December 06, 2013
The Institutional Revolutionary Party (PRI) governed Mexico, at times with an iron fist, for 70 years until it lost the presidency in 2000. It returned with Enrique Peña Nieto’s victory in this year's presidential elections. But have politics changed in Mexico? Will the PRI resort to its old ways, asks Luis Rubio,* or will it help build a modern system to face the challenges of the 21st century?
MEXICO CITY — In her book Iron Curtain: The Crushing of Eastern Europe, Anne Applebaum argues that when Soviet-imposed communism collapsed in Eastern Europe in the late 1980s, the countries with the most successful transitions were those that had developed “alternative elites,” and had already debated questions about modernizing the economy and expanding civil rights. Where people had forged collaboration and trust-based relations, transition to democracy was smooth and almost natural.
In Poland, the Solidarity trade union led by Lech Walesa had been articulating different forms of government for a decade before transition. In Hungary, economists had been comparing economic development models. And where such debates were absent, communist politicians retained power disguised as democrats. I wondered as I read her book, which of the two models does Mexico resemble?
The Institutional Revolutionary Party (PRI)’s return to the presidency after a 13-year absence has provoked tremendous expectations given the “love-hate” relationship many Mexicans have with a party that held almost all powers from 1929 to 2000. Mexicans inevitably have a different question: What do the changes imply for our rights, for the country’s development, our family earnings and security?
If success depends on the development of an alternative elite, how do we compare to the Eastern Bloc countries? Mexico has for decades developed an extraordinary, technical capacity for managing the affairs of government, while civil society has evolved and taken ever-more sophisticated forms, which suggest similarities to the successful states.
But traits like the dysfunctionality of recent policies suggest similarity to the other, less successful group. In contrast with the totalitarian Soviet model, the Mexican political model allowed the (limited) development of opposition parties and, begrudgingly, tolerated their occasional victories.
A new path?
It would be logical to think that with their growing presence in local, then state-level government, those parties would have developed a capacity to govern. Yet, barring notable exceptions, this has not been the case with the two main opposition parties: the conservative National Action Party (PAN) and the leftist Democratic Revolution Party (PRD). The fact that almost all candidates fielded by PAN-PRD coalitions have been former members of the PRI says it all.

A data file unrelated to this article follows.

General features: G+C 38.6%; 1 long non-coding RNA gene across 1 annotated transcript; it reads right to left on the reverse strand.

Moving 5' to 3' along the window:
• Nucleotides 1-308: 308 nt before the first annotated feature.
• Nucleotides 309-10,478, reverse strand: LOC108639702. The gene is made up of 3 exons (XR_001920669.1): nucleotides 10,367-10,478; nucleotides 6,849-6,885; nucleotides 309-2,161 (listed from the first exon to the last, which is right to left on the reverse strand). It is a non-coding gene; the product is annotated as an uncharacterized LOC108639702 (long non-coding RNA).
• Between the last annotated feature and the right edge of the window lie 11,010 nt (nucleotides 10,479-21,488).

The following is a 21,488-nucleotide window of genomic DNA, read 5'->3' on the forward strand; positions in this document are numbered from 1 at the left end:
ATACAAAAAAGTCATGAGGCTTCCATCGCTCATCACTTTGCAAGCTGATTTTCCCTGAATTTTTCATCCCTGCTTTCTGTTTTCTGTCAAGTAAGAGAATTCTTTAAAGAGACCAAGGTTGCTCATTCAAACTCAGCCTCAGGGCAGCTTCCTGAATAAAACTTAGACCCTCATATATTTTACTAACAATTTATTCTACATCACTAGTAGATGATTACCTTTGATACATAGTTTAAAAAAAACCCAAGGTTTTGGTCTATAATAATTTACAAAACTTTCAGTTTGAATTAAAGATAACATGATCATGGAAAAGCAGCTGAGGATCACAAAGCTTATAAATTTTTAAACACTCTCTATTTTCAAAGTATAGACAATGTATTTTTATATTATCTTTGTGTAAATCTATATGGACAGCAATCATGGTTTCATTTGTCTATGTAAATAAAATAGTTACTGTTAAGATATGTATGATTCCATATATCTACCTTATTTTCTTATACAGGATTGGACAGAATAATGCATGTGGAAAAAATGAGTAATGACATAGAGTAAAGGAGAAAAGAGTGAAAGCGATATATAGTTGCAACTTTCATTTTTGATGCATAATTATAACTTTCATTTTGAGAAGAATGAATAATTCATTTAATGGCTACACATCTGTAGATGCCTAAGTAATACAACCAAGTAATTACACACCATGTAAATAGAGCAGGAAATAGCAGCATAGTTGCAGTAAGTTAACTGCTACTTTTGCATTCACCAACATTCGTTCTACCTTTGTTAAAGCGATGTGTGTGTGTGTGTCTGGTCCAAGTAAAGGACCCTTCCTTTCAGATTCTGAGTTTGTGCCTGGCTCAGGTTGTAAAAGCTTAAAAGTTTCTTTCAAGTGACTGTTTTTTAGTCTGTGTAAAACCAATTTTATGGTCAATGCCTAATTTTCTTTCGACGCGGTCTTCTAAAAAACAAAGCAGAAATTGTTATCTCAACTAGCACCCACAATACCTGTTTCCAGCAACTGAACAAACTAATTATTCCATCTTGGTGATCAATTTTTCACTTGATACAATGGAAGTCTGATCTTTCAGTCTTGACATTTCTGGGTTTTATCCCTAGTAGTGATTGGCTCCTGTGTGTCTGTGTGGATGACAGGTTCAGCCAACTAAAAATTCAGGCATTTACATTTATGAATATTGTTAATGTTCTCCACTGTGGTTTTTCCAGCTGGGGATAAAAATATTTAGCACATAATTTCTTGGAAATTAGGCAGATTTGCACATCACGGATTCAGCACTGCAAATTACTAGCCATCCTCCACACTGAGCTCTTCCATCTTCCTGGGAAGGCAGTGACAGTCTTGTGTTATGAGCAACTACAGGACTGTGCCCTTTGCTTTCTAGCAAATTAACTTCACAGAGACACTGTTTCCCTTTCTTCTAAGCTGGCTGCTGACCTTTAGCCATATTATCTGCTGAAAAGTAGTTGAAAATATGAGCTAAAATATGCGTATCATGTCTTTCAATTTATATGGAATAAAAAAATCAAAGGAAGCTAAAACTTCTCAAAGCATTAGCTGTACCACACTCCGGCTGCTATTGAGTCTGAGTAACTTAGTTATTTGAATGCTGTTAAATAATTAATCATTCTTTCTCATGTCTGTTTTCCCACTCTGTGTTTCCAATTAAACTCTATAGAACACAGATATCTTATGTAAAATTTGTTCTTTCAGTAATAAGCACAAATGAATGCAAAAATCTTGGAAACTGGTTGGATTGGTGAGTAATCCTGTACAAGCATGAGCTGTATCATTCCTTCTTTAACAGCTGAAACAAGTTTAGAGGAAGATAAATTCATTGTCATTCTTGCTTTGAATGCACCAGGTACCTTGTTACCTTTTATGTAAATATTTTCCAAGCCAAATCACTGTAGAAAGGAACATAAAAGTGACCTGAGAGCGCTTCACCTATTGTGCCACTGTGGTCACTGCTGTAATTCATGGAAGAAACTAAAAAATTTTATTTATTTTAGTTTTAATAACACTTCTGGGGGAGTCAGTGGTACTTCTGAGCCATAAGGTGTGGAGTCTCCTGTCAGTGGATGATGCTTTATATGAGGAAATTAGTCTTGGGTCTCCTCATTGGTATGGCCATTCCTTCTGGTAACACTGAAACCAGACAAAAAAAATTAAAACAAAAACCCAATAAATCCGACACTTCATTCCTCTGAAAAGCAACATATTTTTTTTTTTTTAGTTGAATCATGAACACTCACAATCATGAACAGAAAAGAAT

People have proposed a range of explanations for this fact, from the absence of democratic-minded politicians, or the PAN’s “lack of motivation” after the Herculean achievement of winning the presidency in 2000. Some have even said that the PANistas — as “Christian Democrats” — have a political culture fundamentally at odds with government. They lack the malice required to exercise power.
Applebaum wrote in a Washington Post article that alternative elites do not emerge from the void, and may require years to establish themselves. They needed years to do so in Eastern Europe, and may just be emerging in the “Arab Spring” countries. Are the PAN and the PRD opposition parties, both in deep need of fundamentally redefining themselves, in a similar point in their evolution?
The PRI government, meanwhile, may secure its position, remove obstacles that have half-paralysed the country and achieve the dream of retaining power for as long as it can. It may also turn in a mediocre performance that will see it again swept out of office.
Most reforms of the past decade have been unplanned, mediocre and the source of heated national debate. Events in coming years will depend on all the actions taken by citizens and their organizations, on how political parties evolve and on the government’s level of success.
The government’s powers and responsibilities give it the opportunity to create the conditions for the development of that alternative elite. Instead of allowing itself to return to the old PRI inertia, it could actively work to create a political system compatible with the challenges of the 21st century. Mexico has survived the alternation of parties in power, but has yet to consolidate a modern system of government. It can continue in a state of mediocrity, collapse or try the path of true development.
*Luis Rubio is president of Mexico’s CIDAC (Centro de Investigación para el Desarrollo), an independent political and economic research body.
America Economia is Latin America's leading business magazine, founded in 1986 by Elias Selman and Nils Strandberg. Headquartered in Santiago, Chile, it features a region-wide monthly edition and regularly updated articles online, as well as country-specific editions in Chile, Brazil, Ecuador and Mexico.